Realizing Darkness with Autonomous Vehicles

If the bolder position articulated above is adopted, how would this steer future innovation? What scenarios and related design requirements would eliminate much of the need for transportation-focused streetlights, thus allowing for a drastic reduction in light pollution and a conscientious re-imagining of (urban) darkness? What does this mean for the design choices for autonomous vehicles themselves, as well as surrounding infrastructure and institutions? Such questions are complex, requiring technical, moral, legal, policy, and design work for a full answer. Here first steps are taken by providing a preliminary sketch of what such a path forward would entail.

Accepting the timeline of technology development and adoption as earlier laid out, it can be expected that level 4 automation—where the system has full control for limited tasks—will be available within the next decade, and market saturation may occur over the coming 20–30 years. These tasks, though limited, provide a testbed for the viability of “driving in the dark” scenarios, and represent “low hanging fruit” for immediate positive effects. With this in mind, two scenarios that are candidates for full automation in the near future are introduced: parking lots and highways. These build on the similar scenarios proposed by Walther Wachenfeld and colleagues (2016), adding the potential for substantial, and relatively immediate, positive impact towards the creation of darker nights. Both have a singular functionality and are primarily used by vehicles, thus avoiding issues such as pedestrian and cyclist interactions. Equally important, their lighting is singularly focused on vehicle usage, with little or no ancillary benefits (aesthetic, social, etc.), meaning that a drastic reduction would have minimal impact on other nearby types and uses of illumination or nighttime activities. Following these two case studies, the resultant design requirements for the autonomous vehicles themselves are briefly considered.

Scenario 1: Parking in the Dark

The first scenario builds on the use case “Autonomous Valet Parking” described by Wachenfeld and colleagues (2016, pp. 14–16). As the name indicates, the autonomous system acts as a personal valet. One exits the vehicle at a destination, inputs a nearby parking lot for the system, and the vehicle parks itself. Similarly, a pick up location would be chosen (similar to ride-sharing services) and the vehicle would come pick you up. Such a scenario typically means a short driving distance for the autonomous program (and in cases such as shopping malls, driving only within the parking lot itself), low speeds, and lighter traffic. Hence, this can be seen as an introductory scenario of level-4 automation for (personally-owned) vehicles.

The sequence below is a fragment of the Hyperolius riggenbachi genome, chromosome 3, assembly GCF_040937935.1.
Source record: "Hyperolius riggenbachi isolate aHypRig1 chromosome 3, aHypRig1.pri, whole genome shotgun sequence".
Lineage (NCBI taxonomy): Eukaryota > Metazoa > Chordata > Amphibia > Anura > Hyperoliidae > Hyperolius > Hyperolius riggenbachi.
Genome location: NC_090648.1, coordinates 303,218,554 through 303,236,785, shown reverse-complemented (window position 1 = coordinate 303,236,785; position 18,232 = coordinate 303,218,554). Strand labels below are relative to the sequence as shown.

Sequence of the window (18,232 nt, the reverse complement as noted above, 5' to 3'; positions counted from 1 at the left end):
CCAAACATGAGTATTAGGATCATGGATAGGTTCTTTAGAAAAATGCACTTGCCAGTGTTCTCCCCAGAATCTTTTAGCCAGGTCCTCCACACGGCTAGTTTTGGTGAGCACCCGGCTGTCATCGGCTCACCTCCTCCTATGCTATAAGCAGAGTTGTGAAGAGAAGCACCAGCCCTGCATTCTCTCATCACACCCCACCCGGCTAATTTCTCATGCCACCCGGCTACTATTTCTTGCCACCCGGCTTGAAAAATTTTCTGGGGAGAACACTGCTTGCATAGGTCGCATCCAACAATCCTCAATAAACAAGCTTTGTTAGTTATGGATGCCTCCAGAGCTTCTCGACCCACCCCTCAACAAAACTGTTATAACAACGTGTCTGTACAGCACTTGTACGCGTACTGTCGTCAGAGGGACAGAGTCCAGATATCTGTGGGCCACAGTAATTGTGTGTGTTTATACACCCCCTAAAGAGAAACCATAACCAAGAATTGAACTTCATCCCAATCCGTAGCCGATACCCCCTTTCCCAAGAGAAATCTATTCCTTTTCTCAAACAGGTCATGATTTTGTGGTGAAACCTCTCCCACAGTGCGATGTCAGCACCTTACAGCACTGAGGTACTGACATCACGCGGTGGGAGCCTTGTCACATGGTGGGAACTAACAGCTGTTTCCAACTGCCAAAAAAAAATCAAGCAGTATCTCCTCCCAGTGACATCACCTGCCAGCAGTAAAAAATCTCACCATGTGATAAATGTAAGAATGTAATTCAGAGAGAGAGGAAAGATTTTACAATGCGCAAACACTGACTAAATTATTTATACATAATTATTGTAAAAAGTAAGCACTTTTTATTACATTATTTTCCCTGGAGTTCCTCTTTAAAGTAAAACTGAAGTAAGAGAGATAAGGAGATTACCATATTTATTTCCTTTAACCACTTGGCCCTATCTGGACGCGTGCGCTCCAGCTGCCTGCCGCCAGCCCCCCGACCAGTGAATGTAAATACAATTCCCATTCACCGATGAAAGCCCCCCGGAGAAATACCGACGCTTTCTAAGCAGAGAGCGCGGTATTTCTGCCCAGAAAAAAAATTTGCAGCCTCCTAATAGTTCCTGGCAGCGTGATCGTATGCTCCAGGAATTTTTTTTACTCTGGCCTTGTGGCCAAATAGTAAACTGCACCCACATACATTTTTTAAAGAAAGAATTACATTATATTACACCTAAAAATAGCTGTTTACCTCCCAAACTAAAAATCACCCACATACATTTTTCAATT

The value-add proposed here is that parking lots designated for autonomous valet parking no longer require constant illumination. This would be cost-saving for the lot owner and reduce energy consumption. And, it would greatly decrease light pollution, especially if this could be introduced in suburban areas around shopping malls etc., where parking lots take up extensive space. With only contingency lighting in place for maintenance, security, and emergencies, the parking lots could be left in the dark. The nature of parking lots also makes the incremental rollout of “parking in the dark” possible—specific lots or sections can be converted gradually, based on demand. Thus in the short term designated darkened parking lots can be introduced, with this trend spreading if autonomous parking becomes the norm in future generations of vehicles, and if dark parking gains support and public acceptance.

Overall, this scenario is seen as having high impact potential—recall that globally there are more than 55 million lights used for parking lots (International Energy Agency 2006). Furthermore, it can be applied in a variety of settings—commercial areas, urban downtowns, suburban and residential areas, etc.—allowing for a wide distribution of benefits. It may create new concerns about crime, although dark campus programs have reportedly seen reductions in vandalism through reduced nighttime illumination (Henderson 2010). Even so, it would still necessitate new protocols for security, as well as safety considerations regarding barriers to entry or some form of technology-supported surveillance such as infrared cameras or alarm sensors (especially in areas where pedestrian traffic is close by).

Scenario 2: Dark Highways